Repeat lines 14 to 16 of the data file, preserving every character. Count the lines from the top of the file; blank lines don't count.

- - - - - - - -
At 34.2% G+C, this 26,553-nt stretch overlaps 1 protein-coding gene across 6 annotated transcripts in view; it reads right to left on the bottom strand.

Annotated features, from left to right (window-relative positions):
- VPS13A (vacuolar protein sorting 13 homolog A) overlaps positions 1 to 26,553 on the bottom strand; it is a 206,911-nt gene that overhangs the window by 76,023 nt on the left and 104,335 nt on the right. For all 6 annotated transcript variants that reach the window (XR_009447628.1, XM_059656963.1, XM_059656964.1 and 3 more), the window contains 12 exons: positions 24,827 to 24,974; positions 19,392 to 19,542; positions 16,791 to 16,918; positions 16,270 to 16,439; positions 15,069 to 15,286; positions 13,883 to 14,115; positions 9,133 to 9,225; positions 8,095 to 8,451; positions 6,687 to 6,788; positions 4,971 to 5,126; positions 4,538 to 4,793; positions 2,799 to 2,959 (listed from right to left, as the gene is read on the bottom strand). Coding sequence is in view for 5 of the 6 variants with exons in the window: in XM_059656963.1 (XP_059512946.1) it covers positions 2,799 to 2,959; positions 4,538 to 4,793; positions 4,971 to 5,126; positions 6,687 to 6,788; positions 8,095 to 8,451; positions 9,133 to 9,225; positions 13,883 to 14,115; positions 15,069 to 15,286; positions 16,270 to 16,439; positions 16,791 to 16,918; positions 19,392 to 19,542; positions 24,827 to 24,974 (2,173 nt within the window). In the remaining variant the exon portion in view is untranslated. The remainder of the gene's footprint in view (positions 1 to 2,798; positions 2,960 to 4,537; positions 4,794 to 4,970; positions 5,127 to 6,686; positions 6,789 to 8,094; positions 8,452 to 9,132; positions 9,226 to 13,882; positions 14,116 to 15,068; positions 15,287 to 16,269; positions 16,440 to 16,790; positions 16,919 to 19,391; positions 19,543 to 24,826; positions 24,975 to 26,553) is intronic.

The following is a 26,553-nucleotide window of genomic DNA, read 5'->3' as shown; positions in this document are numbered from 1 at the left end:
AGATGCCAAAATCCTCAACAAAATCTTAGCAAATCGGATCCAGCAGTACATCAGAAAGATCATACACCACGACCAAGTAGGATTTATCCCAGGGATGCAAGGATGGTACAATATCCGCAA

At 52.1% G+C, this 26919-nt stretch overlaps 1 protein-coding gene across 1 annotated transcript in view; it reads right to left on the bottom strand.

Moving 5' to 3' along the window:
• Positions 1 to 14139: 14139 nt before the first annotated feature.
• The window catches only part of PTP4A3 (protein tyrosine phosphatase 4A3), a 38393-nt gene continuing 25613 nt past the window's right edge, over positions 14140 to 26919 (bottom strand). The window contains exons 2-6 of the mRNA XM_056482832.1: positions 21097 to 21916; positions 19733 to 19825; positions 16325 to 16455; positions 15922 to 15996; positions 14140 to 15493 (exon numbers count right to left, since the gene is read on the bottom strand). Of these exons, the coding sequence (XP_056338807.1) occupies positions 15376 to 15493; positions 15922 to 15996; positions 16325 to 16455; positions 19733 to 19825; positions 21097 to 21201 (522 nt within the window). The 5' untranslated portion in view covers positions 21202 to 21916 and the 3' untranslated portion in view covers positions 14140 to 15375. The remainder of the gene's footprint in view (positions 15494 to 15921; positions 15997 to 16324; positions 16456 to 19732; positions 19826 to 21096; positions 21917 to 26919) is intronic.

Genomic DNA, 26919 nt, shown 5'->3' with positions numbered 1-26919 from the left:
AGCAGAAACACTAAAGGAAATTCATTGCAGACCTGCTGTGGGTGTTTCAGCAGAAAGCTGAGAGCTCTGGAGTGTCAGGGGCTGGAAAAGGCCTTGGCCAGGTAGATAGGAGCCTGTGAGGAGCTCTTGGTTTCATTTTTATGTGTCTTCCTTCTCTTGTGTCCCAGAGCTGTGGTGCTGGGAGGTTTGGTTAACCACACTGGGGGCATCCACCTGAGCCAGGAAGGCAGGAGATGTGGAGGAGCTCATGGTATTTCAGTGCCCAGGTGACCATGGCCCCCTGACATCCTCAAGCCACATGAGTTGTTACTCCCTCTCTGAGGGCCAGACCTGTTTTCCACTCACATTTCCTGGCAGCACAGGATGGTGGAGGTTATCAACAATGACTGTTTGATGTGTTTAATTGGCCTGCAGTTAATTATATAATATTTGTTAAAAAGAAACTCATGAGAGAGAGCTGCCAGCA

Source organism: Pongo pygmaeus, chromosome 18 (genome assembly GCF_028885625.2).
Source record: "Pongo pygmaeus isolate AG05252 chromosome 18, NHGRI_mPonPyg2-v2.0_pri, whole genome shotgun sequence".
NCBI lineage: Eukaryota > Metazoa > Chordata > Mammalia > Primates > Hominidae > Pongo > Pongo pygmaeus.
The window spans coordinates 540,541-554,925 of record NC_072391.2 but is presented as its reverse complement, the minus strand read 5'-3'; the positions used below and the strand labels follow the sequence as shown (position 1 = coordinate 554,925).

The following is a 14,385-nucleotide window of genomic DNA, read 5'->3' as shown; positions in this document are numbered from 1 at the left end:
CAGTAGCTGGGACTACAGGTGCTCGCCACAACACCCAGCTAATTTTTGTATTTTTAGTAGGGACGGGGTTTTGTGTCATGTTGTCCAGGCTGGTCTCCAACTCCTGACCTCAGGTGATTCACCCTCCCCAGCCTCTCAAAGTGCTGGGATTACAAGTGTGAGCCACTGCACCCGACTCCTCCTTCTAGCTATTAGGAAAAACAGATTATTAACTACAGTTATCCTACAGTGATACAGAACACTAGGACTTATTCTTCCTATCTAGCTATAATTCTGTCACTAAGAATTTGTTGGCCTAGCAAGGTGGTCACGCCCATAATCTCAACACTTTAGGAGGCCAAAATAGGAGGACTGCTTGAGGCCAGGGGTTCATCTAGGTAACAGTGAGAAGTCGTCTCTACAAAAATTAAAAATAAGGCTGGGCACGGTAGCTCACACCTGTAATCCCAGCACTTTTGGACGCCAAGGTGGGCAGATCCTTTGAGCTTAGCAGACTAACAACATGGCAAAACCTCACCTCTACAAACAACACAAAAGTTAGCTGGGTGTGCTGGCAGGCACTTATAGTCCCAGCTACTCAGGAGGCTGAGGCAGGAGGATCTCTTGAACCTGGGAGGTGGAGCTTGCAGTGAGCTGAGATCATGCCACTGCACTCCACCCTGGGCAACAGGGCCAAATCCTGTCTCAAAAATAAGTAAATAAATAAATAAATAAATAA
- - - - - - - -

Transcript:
NCBI lineage: Eukaryota > Metazoa > Chordata > Mammalia > Primates > Hominidae > Pongo > Pongo pygmaeus.
The window spans coordinates 540,541-554,925 of record NC_072391.2 but is presented as its reverse complement, the minus strand read 5'-3'; the positions used below and the strand labels follow the sequence as shown (position 1 = coordinate 554,925).

The following is a 14,385-nucleotide window of genomic DNA, read 5'->3' as shown; positions in this document are numbered from 1 at the left end: